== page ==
Tag Archives: Christopher Convery

He Is Heavy, He’s My Grandpa

Prisoner’s Daughter  

by Christie Robb

In Catherine Hardwicke’s newest film, the title character, Maxine (Kate Beckinsale), is struggling. She’s got two jobs, but still can’t afford the epilepsy medicine her son Ezra (Christopher Convery) needs. The kid’s dad is no help. He’s a drug-addicted man-child squatting in what looks like an abandoned factory, showing up only to cause trouble and get Maxine fired by one of her managers.

So, when her prisoner father, Max (Brian Cox), is diagnosed with Stage 4 pancreatic cancer and offered compassionate release and house arrest for his last four months if his estranged daughter is up for it, Maxine agrees – but only if he pays rent promptly, stays out of the way, and keeps his exact relationship to her quiet around her kid. Ezra thinks his grandfather died before he was born, and Maxine doesn’t want her ruse upended.

Although Max, a former boxer turned enforcer/probable hit man, was a shit dad whose presence and absence from Maxine’s life during her childhood left her with many emotional scars, we are given to understand that he’s changed in the last 12 years, gotten sober, and been an asset to those prisoners trying to do the same. And, now that he’s back in his daughter’s life, he’s out to make some serious amends.

Much of the film is a thinly-written fairytale—the rekindling of a healthy relationship within an estranged family with minimal effort and no therapy required. Apologies are freely offered. Money is exchanged without strings. But strings are pulled to put Maxine’s career back on track. Whimsical adventures are had. And grandpa bonds with grandson, passing down valuable life lessons to help him navigate tough stuff that mom just doesn’t understand.

See, Ezra is being bullied at school. So, Max, the former boxer, is more than ready to step up and teach him to fight. The last act is interesting. but sometimes as heavy-handed as Max’s fists. And it makes you wonder what kind of legacy Max has passed on to the next generation and whether it’s really that easy to change oneself, much less stop the cycle of generational trauma.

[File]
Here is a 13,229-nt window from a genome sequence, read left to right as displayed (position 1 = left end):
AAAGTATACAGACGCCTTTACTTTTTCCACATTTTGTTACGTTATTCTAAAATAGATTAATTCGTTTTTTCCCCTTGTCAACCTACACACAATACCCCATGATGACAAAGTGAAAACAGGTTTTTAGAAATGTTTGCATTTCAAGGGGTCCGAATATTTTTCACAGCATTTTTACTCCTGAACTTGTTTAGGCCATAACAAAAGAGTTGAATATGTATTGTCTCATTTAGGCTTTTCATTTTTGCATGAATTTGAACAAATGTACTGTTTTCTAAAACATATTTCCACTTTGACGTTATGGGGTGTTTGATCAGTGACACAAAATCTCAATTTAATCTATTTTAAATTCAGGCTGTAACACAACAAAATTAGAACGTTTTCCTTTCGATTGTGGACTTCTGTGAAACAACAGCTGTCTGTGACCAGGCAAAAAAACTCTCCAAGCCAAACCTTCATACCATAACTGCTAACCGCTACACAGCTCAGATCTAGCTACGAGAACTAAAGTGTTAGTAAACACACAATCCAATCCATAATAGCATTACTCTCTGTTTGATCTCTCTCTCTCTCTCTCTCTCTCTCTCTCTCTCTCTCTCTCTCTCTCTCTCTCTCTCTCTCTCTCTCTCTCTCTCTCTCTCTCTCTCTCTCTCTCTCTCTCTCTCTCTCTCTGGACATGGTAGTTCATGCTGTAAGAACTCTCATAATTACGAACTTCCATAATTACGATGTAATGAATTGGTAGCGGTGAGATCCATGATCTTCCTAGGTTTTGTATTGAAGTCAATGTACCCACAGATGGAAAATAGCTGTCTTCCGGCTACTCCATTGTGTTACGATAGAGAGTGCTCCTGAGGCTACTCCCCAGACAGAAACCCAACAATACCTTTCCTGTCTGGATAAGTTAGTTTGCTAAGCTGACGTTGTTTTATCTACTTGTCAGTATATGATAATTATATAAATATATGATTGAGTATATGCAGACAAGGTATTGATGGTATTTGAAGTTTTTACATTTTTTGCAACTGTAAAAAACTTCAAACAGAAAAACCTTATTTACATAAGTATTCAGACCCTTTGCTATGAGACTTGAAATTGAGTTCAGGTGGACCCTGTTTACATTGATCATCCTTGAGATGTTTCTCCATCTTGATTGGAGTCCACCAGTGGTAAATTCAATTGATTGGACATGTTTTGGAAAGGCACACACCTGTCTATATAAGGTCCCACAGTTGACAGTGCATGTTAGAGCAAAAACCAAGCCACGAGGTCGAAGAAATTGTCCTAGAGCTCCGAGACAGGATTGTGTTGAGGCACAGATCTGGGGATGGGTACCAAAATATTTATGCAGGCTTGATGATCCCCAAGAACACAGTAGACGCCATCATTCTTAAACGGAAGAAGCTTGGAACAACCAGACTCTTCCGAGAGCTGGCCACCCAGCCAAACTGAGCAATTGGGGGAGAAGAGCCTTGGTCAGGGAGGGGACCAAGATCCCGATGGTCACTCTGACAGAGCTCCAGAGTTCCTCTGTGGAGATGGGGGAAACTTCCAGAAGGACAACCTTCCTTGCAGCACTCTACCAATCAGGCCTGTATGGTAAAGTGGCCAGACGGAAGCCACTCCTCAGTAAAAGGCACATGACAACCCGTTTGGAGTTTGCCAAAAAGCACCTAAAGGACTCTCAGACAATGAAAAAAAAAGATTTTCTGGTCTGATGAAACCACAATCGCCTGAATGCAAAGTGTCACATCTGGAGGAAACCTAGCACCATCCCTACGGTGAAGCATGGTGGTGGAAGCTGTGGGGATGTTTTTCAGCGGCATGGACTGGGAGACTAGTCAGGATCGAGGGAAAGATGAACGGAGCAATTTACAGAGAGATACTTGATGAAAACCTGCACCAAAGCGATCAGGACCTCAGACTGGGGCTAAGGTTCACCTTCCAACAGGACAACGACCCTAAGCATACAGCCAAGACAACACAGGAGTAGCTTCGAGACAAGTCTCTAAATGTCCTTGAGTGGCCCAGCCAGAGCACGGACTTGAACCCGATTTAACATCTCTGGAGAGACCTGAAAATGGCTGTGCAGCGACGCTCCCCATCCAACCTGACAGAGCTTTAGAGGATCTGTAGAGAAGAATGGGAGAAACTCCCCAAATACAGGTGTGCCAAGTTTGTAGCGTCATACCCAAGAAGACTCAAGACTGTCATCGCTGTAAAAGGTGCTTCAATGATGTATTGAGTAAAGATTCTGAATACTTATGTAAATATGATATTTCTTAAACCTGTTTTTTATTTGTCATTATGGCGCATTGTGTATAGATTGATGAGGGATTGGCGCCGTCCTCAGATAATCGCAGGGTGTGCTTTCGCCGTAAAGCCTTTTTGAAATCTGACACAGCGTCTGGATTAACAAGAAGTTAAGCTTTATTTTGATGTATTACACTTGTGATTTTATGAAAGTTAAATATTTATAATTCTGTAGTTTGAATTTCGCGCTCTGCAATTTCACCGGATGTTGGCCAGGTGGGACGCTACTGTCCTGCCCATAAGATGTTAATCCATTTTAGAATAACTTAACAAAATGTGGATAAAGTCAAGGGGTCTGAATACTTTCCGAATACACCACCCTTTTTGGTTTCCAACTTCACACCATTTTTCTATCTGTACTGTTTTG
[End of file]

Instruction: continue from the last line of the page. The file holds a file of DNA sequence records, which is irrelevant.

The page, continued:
Friends to the End

Brahms: The Boy II

by Hope Madden

Wow. Who would have guessed that director William Brent Bell could drive his lackluster 2016 scary doll flick The Boy to a sequel? Not the half dozen or so of us who saw it.

But here you have it, Brahms: The Boy II is a real live movie.

Katie Holmes is in it. She plays Liza, concerned mum. She and her youngster Jude (Christopher Convery) survived a trauma and now they are recuperating, along with supportive dad Sean (Owain Yoeman), in an old English manner.

Jude finds this creepy doll buried outside, just his little white hand poking out from the ground. They take him inside and clean him up and keep him because they have never seen a horror movie.

If you have, you can definitely skip this one.

While there’s not a lot to like about Stacey Menear’s script, the problem here—as with his 2016 effort that began this whole killer plaything saga—feels more like poor direction. The story sets up a slight twist on a common horror theme: someone survives a traumatic experience only to find themselves in a potentially super natural circumstance. This begs the question, is this person insane, or is this super natural event really happening?

Scads and scads of horror films have wandered the psychological corridors of this premise. In this case, there are two possible crazies (both Liza and Jude). So, there is something here. We could twist throughout the film wondering, is this doll sentient evil? Is little Jude a budding maniac? Or is Liza suffering from PTSD and imagining it all?

We don’t wonder, though, because Bell clarifies the true culprit early and often. He’s so clear on the matter that the subsequent moments of Liza questioning her own sanity, or of Jude staring menacingly at his bully cousin, amount to an idiotic mishandling of material.

Ralph Ineson (The Witch) and his grizzled baritone make a quick appearance. There’s also a Google search or two—damn, horror movie Google searches deliver results, don’t they?! And how lucky to bump into that stranger in town who 1) asks where you live and, 2) happens to have all the info you’d ever need on the entire history of the home you’re renting. Too nutty!

But let’s be honest, do you even want to see this movie?